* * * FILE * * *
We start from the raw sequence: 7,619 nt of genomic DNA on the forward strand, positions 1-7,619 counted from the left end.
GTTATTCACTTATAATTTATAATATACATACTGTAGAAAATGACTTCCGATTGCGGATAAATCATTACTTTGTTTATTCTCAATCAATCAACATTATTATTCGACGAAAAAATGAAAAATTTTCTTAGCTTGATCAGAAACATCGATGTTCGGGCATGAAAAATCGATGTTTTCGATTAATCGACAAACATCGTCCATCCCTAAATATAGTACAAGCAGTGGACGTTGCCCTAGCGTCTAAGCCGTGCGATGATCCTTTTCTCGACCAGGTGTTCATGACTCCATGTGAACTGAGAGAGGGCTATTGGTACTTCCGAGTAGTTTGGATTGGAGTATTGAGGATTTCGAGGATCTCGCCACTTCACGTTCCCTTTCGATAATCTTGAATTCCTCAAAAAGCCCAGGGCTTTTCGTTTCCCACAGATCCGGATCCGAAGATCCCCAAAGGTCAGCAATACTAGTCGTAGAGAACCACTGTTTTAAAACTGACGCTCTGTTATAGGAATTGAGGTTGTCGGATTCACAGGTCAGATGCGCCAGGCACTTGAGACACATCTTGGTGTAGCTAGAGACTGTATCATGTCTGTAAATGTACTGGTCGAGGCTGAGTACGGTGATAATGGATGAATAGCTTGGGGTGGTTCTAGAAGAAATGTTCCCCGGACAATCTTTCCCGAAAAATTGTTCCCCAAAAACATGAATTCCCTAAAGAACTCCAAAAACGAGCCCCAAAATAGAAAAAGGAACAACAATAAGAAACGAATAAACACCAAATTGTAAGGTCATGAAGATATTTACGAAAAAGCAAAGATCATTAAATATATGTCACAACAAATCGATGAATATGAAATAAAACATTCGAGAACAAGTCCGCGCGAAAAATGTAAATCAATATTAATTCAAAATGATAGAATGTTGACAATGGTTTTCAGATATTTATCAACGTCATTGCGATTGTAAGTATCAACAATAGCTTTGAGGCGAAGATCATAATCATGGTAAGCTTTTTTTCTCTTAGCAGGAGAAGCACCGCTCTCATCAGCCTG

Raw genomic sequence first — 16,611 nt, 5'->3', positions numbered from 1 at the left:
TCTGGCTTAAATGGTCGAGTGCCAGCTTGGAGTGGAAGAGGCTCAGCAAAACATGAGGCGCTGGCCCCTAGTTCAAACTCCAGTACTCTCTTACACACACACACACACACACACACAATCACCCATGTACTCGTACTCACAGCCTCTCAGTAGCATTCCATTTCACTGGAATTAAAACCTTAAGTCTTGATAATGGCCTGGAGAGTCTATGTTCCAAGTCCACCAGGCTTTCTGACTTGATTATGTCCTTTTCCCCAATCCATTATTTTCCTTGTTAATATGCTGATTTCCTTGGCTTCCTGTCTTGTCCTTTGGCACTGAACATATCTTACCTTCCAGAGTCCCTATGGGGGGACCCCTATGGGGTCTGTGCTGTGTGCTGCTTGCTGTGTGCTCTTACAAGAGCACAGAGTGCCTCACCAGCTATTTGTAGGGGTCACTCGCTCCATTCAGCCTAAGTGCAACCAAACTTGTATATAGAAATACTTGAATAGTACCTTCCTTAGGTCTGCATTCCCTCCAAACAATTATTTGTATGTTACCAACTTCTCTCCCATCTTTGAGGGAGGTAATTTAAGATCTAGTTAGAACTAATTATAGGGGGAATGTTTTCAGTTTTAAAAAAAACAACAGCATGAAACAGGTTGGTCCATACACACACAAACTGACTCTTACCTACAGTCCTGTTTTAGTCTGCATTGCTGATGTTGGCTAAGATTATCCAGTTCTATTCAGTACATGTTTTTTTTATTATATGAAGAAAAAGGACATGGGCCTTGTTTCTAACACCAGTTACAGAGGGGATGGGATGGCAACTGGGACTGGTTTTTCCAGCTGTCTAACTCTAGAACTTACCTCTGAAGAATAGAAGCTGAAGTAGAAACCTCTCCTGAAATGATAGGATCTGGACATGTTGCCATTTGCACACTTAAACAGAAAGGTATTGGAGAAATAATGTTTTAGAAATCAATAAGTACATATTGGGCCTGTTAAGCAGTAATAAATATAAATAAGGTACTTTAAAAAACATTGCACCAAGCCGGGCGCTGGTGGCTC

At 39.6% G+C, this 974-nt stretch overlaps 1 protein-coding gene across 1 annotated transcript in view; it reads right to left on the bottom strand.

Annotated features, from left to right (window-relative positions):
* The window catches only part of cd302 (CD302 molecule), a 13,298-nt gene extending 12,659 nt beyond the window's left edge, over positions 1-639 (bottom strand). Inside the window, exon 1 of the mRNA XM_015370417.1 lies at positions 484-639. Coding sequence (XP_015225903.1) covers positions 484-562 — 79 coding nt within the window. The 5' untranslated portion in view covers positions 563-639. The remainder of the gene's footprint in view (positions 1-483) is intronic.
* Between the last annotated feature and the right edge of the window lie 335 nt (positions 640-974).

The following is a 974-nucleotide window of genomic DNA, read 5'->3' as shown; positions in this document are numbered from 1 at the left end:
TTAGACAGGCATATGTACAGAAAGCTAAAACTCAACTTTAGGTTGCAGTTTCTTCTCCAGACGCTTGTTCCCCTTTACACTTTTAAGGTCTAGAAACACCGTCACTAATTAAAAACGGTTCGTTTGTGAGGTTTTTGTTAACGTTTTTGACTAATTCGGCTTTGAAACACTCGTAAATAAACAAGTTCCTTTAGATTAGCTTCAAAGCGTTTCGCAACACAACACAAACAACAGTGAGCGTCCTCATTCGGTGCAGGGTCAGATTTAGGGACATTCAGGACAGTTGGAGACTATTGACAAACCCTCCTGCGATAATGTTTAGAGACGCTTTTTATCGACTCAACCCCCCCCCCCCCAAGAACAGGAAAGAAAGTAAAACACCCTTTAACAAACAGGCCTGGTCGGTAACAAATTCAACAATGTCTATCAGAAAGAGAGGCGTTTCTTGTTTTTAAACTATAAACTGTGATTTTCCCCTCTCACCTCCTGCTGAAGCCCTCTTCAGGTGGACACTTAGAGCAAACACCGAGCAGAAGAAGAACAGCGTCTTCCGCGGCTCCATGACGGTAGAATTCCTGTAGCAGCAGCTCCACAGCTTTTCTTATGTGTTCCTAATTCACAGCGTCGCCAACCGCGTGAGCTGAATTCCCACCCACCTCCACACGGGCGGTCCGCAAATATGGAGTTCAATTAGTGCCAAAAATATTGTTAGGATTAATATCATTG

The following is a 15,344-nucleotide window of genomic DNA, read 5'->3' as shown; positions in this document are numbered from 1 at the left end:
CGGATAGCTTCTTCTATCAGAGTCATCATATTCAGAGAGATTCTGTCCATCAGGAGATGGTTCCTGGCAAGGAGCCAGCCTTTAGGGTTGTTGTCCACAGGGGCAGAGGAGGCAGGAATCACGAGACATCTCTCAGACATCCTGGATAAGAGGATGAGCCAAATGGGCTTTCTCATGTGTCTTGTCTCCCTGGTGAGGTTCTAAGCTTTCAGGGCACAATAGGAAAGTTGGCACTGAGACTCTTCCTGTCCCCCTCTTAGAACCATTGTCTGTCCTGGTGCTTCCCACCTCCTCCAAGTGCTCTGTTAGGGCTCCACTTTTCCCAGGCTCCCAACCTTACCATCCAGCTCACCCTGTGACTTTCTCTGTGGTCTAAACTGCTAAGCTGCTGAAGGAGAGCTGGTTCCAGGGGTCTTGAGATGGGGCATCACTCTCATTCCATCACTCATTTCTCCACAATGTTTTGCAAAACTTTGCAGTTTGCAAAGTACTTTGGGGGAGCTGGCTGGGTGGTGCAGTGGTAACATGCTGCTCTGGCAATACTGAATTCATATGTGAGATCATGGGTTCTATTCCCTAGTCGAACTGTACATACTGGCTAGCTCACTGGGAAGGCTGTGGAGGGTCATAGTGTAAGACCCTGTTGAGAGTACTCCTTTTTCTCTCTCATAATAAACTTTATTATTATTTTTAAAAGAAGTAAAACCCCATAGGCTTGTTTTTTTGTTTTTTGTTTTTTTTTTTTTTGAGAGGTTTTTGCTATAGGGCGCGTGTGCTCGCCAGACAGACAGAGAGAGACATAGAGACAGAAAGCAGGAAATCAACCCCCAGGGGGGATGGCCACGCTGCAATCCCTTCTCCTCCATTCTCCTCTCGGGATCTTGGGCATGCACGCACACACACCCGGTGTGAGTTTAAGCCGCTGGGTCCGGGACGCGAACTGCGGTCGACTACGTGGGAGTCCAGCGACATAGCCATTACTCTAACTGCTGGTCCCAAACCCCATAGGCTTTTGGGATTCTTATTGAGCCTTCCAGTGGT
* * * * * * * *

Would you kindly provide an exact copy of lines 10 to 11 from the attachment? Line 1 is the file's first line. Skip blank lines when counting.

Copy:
TTAGACAGGCATATGTACAGAAAGCTAAAACTCAACTTTAGGTTGCAGTTTCTTCTCCAGACGCTTGTTCCCCTTTACACTTTTAAGGTCTAGAAACACCGTCACTAATTAAAAACGGTTCGTTTGTGAGGTTTTTGTTAACGTTTTTGACTAATTCGGCTTTGAAACACTCGTAAATAAACAAGTTCCTTTAGATTAGCTTCAAAGCGTTTCGCAACACAACACAAACAACAGTGAGCGTCCTCATTCGGTGCAGGGTCAGATTTAGGGACATTCAGGACAGTTGGAGACTATTGACAAACCCTCCTGCGATAATGTTTAGAGACGCTTTTTATCGACTCAACCCCCCCCCCCCCAAGAACAGGAAAGAAAGTAAAACACCCTTTAACAAACAGGCCTGGTCGGTAACAAATTCAACAATGTCTATCAGAAAGAGAGGCGTTTCTTGTTTTTAAACTATAAACTGTGATTTTCCCCTCTCACCTCCTGCTGAAGCCCTCTTCAGGTGGACACTTAGAGCAAACACCGAGCAGAAGAAGAACAGCGTCTTCCGCGGCTCCATGACGGTAGAATTCCTGTAGCAGCAGCTCCACAGCTTTTCTTATGTGTTCCTAATTCACAGCGTCGCCAACCGCGTGAGCTGAATTCCCACCCACCTCCACACGGGCGGTCCGCAAATATGGAGTTCAATTAGTGCCAAAAATATTGTTAGGATTAATATCATTG

The following is a 15,344-nucleotide window of genomic DNA, read 5'->3' as shown; positions in this document are numbered from 1 at the left end: